Whether shopping in person or online, he hopes customers walk away with the same takeaway: “Wow, I don’t have to drive through Starbucks. I can make great espresso at home. And it’s fun.”

Providing Calm to Increase Patient Care
E. Scot Davis | CEO, Arkansas Urology

In 2020, E. Scot Davis wasn’t just worried about the rise in COVID-19 cases. He was worried about the decline in preventative care visits at Arkansas Urology, the medical practice he has led since 2013 as CEO.

Approximately 40% of Arkansas Urology’s 120,000 patients had stopped attending routine care visits because they were afraid of contracting the virus. This carried potentially serious consequences: It meant that doctors couldn’t screen their patients for medical problems that required prompt treatment, such as prostate cancer.

“If you catch prostate cancer early, it’s one of the most treatable forms of cancer,” explains Davis, a Vistage member since 2018. “But if you find it late, it’s often very difficult to treat.”

Adding fuel to the fire, hospitals across Arkansas were canceling surgical procedures for their urology patients to deal with a rapid influx of COVID-19 patients. That meant thousands of urology patients weren’t getting the treatments they urgently needed.

Davis knew he needed to act, and quickly. So he rallied his team of 350 staff members and 39 providers around a three-pronged solution.

Rallying around our staff and physicians, we created a three-pronged solution that focused on patient safety and health.

E. Scot Davis, photo courtesy of Arkansas Urology

First, Arkansas Urology introduced a hybrid model of care. It ramped up its telehealth services, increasing the frequency of virtual visits from 20 per month to 800 per month. It introduced drive-thru therapies, such as injections, to make it convenient and comfortable for patients to receive treatment. It also referred patients to local clinics for routine tests, such as bloodwork or radiological screenings.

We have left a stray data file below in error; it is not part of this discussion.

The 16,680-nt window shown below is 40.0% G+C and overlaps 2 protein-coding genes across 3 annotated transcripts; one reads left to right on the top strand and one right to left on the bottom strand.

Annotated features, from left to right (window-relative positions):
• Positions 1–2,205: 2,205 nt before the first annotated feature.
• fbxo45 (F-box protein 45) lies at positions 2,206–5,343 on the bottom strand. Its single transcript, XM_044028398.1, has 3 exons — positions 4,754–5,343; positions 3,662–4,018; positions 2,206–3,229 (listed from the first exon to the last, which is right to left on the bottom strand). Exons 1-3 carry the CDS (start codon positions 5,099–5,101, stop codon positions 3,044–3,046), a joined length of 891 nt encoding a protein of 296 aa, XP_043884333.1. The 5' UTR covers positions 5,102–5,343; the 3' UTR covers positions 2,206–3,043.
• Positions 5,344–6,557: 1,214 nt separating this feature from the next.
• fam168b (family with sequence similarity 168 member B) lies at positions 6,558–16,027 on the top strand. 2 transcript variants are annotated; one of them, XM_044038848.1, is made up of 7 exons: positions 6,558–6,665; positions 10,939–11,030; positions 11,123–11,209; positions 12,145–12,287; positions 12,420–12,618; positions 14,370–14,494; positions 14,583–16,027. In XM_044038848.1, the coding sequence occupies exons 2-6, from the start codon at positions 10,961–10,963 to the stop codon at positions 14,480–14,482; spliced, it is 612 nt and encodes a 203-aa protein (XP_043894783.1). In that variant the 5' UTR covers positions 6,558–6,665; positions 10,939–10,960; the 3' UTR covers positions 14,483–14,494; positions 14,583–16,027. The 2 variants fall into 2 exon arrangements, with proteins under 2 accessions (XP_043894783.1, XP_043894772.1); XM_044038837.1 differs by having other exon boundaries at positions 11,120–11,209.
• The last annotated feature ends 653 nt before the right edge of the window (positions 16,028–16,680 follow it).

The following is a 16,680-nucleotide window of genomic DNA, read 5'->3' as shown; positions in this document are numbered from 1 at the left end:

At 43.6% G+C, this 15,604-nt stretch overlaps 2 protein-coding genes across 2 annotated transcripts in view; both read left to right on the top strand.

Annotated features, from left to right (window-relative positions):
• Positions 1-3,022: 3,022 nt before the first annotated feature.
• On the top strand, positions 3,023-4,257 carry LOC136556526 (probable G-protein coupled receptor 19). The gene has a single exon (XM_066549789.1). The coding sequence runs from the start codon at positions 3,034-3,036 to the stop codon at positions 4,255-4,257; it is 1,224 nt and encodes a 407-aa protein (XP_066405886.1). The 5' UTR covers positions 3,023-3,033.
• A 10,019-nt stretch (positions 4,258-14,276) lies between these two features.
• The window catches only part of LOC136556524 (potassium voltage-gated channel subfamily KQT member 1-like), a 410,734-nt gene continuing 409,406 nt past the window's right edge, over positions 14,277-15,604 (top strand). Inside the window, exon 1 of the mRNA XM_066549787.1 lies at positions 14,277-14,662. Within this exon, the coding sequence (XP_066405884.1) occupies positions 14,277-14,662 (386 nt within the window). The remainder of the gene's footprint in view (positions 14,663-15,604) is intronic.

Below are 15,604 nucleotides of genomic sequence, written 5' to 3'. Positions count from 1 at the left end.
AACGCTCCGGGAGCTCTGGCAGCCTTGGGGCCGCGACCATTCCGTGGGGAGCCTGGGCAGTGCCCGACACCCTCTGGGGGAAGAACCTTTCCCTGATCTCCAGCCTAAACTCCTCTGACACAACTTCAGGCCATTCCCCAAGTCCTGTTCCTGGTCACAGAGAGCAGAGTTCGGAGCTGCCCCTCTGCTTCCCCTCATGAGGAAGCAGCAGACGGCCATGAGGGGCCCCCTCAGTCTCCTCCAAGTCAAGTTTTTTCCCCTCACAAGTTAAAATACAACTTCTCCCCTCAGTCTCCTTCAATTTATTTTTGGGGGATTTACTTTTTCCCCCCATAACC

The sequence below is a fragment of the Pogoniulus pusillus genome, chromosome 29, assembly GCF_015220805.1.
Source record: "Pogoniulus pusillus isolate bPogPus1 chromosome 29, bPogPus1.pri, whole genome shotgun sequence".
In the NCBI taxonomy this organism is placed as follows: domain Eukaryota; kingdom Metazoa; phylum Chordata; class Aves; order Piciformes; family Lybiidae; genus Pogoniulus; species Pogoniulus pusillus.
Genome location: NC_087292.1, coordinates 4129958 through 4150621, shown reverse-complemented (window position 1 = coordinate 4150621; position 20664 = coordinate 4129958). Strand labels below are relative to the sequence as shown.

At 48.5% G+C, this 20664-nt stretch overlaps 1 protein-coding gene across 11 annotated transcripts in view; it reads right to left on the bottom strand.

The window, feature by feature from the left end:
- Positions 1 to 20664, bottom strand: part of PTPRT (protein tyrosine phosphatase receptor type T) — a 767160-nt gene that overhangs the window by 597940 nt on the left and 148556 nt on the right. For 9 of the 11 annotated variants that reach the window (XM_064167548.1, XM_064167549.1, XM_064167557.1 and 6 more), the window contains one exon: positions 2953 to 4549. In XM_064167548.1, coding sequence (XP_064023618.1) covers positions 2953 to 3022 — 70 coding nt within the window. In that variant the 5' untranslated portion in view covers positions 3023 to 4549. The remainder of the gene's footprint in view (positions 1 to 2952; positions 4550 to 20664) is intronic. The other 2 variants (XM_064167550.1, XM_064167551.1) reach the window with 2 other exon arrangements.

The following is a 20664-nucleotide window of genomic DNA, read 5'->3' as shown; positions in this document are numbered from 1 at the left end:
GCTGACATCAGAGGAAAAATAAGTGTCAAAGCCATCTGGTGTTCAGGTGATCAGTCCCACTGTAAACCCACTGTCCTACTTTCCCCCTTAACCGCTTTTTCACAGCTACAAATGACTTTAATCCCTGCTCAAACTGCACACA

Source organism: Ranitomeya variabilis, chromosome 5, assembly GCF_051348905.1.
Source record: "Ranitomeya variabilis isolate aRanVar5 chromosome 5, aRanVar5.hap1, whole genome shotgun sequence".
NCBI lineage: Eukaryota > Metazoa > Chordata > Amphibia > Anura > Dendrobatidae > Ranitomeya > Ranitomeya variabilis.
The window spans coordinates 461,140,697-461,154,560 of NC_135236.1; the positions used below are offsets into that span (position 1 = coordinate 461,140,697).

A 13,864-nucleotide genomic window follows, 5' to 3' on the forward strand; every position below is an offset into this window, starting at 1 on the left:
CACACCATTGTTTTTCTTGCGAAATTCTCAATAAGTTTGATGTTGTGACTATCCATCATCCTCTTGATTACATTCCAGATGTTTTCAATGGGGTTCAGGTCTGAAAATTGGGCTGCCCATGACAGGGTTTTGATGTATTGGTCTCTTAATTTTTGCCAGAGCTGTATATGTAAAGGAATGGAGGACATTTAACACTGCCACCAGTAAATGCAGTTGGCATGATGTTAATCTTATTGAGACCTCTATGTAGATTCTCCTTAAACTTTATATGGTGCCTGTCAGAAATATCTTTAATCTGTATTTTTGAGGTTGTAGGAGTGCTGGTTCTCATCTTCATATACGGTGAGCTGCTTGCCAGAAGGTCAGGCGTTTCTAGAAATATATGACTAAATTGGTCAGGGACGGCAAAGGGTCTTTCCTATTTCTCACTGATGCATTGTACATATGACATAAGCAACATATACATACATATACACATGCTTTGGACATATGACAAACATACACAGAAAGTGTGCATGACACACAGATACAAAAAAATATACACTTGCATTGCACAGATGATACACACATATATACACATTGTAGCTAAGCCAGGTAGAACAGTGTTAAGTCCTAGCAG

Second, the practice reached out to directors at hospitals across the state, offering to take over patients on their caseload that they couldn’t manage. Since Arkansas Urology had its own outpatient surgery facility, it had the capacity to conduct surgical procedures that other places did not.

Third, and perhaps most importantly, the practice launched a robust marketing campaign on its website and social media pages focusing on patient safety and health. Designed to ease patients’ worries, the campaign delivered practical information to help people understand new safety procedures and options available through the hybrid model of care.

“The key component in all of this was to bring a sense of calm and avoid creating panic,” says Davis. “We wanted patients who had chronic conditions to continue to come and see us. Certainly, for patients that were undergoing treatment for prostate cancer or kidney cancer, we wanted them to continue to feel safe.”

This year, Arkansas Urology has again shifted its model of care to accommodate what patients want: more in-person time with their doctors. While demand for telehealth visits has decreased, patient volume has grown 15% within two years.

When asked about the future of telehealth, Davis says, “There’s always going to be a place for it. But health care really comes from the relationship between a physician and a patient. Because what is medicine? It’s laying hands on a patient, something you can’t do through a phone call or videoconference.”